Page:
19 CFR Part 145, Appendix to Part 145
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Appendix to Part 145
A. Scope. The Customs Service is authorized to examine, with certain exceptions for diplomatic and governmental mail, all mail arriving from outside the Customs territory of the United States (CTUS) which is to be delivered within the CTUS, and all mail arriving from outside the U.S. Virgin Islands which is to be delivered within the U.S. Virgin Islands. The term “Customs territory of the United States” is limited to the States, the District of Columbia, and Puerto Rico. Consequently, mail arriving from other U.S. territories and possessions is subject to Customs examination even though it is designated “domestic” mail for Postal Service purposes. Likewise, mail in the APO/FPO military postal system is subject to Customs examination, even though it also is designated “domestic” mail for Postal Service purposes. The Customs Service therefor is responsible for examining all international mail to be delivered in the CTUS and certain limited categories of so-called “domestic mail”.
B. Definitions. Under various international conventions and bilateral agreements, international mail falls within two main classes, Parcel Post and Postal Union mail.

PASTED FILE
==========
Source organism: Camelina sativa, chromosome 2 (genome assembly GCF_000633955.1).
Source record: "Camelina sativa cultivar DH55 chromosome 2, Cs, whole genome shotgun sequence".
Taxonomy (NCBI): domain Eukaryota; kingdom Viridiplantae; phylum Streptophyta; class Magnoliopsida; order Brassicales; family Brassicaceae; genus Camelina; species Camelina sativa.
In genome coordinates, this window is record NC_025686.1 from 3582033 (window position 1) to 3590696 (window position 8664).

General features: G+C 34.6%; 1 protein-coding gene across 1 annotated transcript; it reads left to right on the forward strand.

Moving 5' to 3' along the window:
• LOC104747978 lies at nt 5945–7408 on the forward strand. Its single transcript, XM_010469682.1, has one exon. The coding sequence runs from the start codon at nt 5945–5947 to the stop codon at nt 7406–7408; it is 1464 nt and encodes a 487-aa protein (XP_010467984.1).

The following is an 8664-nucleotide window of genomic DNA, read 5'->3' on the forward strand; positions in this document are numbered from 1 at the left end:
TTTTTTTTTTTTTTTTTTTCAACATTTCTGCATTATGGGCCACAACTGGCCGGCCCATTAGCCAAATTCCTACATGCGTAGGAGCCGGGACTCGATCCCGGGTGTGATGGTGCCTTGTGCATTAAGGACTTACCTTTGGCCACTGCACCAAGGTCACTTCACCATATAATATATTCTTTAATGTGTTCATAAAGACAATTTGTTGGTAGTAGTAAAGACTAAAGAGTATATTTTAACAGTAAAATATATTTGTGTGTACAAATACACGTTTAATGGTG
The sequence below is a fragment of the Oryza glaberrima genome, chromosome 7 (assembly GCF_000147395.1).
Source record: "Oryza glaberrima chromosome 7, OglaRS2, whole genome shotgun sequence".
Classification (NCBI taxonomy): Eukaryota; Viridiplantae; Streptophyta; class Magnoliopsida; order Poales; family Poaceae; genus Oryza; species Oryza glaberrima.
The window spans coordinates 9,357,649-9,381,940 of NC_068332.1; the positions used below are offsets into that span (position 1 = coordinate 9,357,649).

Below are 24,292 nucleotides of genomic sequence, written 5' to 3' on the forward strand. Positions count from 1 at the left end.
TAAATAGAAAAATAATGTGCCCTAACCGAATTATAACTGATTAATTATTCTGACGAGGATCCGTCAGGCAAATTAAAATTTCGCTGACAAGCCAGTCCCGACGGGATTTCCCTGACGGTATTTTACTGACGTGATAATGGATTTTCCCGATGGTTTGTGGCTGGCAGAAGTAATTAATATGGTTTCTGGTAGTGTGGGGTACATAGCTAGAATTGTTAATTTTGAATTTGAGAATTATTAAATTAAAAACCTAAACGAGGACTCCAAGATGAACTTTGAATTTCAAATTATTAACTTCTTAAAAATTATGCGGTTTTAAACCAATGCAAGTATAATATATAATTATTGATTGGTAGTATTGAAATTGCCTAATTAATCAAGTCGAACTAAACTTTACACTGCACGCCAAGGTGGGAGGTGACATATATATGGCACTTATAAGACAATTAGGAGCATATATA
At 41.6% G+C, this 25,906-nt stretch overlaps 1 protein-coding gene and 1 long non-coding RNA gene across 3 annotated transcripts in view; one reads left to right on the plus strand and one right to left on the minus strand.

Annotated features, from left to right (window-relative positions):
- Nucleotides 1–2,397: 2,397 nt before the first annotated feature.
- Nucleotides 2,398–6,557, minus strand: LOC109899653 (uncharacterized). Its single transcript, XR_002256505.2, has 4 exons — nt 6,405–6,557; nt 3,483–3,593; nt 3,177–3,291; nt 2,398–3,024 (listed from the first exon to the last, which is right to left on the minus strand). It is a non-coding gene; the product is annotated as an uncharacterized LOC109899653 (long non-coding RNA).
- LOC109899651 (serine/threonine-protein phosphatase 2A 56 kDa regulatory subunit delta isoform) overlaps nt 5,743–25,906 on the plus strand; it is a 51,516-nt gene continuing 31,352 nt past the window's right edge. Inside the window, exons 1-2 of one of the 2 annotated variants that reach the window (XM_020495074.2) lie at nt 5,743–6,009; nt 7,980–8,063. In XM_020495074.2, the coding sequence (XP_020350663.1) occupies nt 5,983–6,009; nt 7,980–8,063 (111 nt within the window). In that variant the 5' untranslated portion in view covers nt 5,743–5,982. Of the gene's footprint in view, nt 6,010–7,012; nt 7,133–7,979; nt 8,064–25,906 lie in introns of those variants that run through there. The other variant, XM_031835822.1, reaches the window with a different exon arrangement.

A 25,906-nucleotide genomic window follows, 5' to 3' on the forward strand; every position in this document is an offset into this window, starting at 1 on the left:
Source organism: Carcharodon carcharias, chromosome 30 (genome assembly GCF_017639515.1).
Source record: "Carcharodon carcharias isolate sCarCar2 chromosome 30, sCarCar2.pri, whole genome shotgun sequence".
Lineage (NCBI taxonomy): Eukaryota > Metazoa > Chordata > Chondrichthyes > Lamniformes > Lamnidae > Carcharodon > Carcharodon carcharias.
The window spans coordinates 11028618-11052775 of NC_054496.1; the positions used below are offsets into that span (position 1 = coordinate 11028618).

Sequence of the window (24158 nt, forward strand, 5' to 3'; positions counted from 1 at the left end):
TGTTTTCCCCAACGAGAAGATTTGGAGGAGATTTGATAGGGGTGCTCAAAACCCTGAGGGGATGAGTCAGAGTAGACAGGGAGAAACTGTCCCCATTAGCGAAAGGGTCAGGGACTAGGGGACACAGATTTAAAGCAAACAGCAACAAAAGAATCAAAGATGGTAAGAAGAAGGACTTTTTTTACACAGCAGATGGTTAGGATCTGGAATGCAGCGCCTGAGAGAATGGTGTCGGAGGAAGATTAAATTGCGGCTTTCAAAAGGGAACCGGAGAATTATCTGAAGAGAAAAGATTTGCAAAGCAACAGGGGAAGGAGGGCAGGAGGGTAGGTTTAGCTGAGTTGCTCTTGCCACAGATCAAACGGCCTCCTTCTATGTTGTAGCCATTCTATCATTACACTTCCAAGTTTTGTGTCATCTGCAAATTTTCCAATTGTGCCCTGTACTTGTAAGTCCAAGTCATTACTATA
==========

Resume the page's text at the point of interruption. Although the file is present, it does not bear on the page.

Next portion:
Parcel Post is not permitted to contain correspondence but is to be used for the transmission of merchandise and is fully subject to Customs examination in the same manner as other merchandise shipments (e.g., luggage, cargo, containers, etc.). Postal Union mail is divided into “LC” mail (Lettres et Cartes) and “AO” mail (Aures Objets).
“LC mail consists of letters, packages paid at the letter rate of postage, post cards, and aerogrammes. The term “letter class mail” as used in the Customs Regulations and in this policy statement means “LC” mail as well as equivalent articles in “domestic” mail subject to Customs examination. Equivalent articles in “domestic” mail would include articles mailed at the letter rate, or equivalent class or category, in the APO/FPO military system or from a U.S. territory or possession outside the CTUS. Since the term “letter class mail” thus includes packages and bulky envelopes as long as they are mailed at the letter rate, or equivalent class or category, the restrictions relating to opening and reading of correspondence apply equally to such packages or bulky envelopes.